“Oh and don’t worry. I know you don’t care much about philosophers. ;)” You might be surprised! I graduated with a degree in philosophy and it is largely which philosophical weapons that I choose to battle philosophy. I simply think that philosophy implodes upon itself and is merely one (largely irrelevant) tool among the many available to us.

    Comment by Jeff G — August 8, 2013 @ 3:06 pm

  28. If you equate the church teachings with “the world as it is” and undermining church leaders with pursuing a “Zion that could be”, then modesty is the least of your worries.

    While I agree that modesty is the least of my worries, it seems you misunderstand: the church clearly rejects the world at it is (cf. the “natural man”) and church leaders, whom I have pledged to sustain, urge us to take steps within our stewardships to bring about conditions not yet widespread, even within our hearts, that are traditionally referred to as “Zion.”

    My reading of the teachings of Jesus and the prophets of the restoration is that they acknowledge “is” while preaching “should.” According to this reading, someone who dismisses an argument simply because it describes the way things ought to be rather than how they are is at best inconsistent in his reasoning if he at the same time accepts the normative project that is the restored gospel.

    Comment by Peter LLC — August 9, 2013 @ 8:24 am

  29. Peter LLC,

    You make a good point. I agree that my “world as it is” point in that comment didn’t work.

    Comment by Geoff J — August 9, 2013 @ 9:27 am

  30. DavidF,

    How far down this “God might not be opposed to too-sexy clothes and fallible prophets might have foisted Mormonism’s current aversion to them on us” path do you want to go? Do you even think there is a line where clothing should be considered too sexy and thus spiritually detrimental? If so where is that line and how is your line different from the line Mormonism is drawing?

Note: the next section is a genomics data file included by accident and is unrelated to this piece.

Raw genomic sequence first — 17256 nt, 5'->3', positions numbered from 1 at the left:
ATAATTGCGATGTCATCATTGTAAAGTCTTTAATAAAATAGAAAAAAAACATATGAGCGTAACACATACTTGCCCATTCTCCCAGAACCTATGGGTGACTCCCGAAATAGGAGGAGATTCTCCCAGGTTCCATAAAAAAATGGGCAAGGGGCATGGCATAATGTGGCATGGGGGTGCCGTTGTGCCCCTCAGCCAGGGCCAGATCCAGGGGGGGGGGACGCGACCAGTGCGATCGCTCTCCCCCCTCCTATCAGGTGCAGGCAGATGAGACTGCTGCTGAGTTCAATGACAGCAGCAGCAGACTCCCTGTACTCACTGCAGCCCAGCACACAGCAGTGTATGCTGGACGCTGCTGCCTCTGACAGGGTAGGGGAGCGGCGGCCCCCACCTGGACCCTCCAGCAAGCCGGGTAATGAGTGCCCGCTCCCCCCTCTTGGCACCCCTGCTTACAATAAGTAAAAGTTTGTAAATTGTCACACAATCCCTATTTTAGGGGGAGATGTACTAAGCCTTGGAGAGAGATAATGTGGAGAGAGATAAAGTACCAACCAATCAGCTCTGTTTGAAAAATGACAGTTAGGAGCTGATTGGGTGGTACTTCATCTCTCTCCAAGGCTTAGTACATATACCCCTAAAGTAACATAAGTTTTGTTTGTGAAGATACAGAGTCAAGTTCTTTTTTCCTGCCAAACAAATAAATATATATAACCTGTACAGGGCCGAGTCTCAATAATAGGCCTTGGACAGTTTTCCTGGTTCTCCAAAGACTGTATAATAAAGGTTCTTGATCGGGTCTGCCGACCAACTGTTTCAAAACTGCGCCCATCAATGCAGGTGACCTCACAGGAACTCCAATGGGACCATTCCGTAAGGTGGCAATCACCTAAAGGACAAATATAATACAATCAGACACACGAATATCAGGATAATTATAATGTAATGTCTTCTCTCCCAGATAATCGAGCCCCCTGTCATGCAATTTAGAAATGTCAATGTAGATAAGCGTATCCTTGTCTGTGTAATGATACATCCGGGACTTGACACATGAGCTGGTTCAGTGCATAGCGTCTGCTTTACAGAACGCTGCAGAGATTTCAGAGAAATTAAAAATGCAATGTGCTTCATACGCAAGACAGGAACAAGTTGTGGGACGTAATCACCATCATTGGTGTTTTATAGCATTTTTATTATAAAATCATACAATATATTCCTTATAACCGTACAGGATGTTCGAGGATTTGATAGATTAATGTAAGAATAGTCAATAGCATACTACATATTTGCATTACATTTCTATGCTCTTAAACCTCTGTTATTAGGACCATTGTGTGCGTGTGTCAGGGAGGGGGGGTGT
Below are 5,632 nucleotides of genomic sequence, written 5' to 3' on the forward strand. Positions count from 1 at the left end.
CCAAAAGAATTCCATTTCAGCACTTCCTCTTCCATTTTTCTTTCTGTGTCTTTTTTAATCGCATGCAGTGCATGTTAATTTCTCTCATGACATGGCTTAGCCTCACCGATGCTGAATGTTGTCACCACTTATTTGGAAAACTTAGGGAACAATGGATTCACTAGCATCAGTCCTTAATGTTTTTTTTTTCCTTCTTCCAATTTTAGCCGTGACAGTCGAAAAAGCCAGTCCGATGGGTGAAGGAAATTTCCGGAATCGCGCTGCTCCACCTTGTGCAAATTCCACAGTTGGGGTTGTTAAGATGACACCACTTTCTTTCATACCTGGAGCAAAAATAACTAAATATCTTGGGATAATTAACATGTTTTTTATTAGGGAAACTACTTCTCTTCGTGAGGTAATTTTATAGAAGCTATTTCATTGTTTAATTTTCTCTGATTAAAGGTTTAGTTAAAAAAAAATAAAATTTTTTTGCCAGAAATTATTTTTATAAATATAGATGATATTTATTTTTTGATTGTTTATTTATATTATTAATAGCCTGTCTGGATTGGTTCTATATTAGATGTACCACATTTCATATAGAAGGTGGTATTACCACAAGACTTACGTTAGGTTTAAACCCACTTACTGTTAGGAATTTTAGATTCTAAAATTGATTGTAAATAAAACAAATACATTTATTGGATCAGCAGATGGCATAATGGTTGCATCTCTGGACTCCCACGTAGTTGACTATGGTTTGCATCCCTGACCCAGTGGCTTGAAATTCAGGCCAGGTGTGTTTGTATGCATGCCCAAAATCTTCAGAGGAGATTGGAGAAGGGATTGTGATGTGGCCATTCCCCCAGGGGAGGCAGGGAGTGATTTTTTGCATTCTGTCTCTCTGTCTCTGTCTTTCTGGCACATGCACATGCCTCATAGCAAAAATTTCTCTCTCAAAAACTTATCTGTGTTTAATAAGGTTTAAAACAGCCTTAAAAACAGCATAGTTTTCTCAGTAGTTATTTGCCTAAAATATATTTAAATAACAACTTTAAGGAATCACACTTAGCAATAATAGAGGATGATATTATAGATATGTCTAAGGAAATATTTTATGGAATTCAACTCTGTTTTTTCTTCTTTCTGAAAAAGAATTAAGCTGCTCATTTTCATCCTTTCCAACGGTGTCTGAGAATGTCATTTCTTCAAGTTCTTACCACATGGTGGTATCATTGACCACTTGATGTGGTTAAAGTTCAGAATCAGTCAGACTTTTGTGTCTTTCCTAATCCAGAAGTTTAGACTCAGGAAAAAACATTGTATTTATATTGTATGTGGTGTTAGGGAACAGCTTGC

I would just like to figure out what we are really disagreeing about here.

    Comment by Geoff J — August 9, 2013 @ 9:33 am

  31. Jeff: My position is that immodest dress is wrong, full stop.

    I take it you come to this position because you believe leaders of the church to be the most reliable authorities on the subject, right?

    I have no problem with that position. My speculations about why the subject is important to God are really a different topic entirely.

    Comment by Geoff J — August 9, 2013 @ 9:45 am

  32. If so where is that line and how is your line different from the line Mormonism is drawing?

    The answer is part of my next post, so I’ll wait until then when I can frame it in the rest of my ideas.

    Comment by DavidF — August 9, 2013 @ 9:56 am

  33. Peter,

    I understood that point just fine. I also understood that Geoff wasn’t making such an absurd point either. The point of his objection was not that David’s posts are ideological, but that they undermine the ideology shared by the prophets and attempt to push a modern, liberal ideology whose source is secular rather than divine.

    Geoff,

    How I came to the belief isn’t terribly relevant to me either. Again, describing the origins of an idea or moral is a form of explaining it, and I reject the idea that explanation is necessary for justification. Good ideas and morals both tickle down from above and bubble up from below and I see no reason why they must be explained, logically framed or articulated in any way before we accept them.

    Comment by Jeff G — August 9, 2013 @ 12:37 pm

  34. “I reject the idea that explanation is necessary for justification”

    But surely you have a reason for any belief you hold, that tells yourself why its more than just an irrational or random thought? Even if that reason is as simple as “it feels right to me”.

    Without internal reasons/rationale, how can belief be belief?

    Or are you simply saying you don’t feel the need to explain your rationale to others.

    Comment by SteveF — August 9, 2013 @ 2:17 pm

  35. But surely you have a reason for any belief you hold, that tells yourself why its more than just an irrational or random thought? Even if that reason is as simple as “it feels right to me”

    .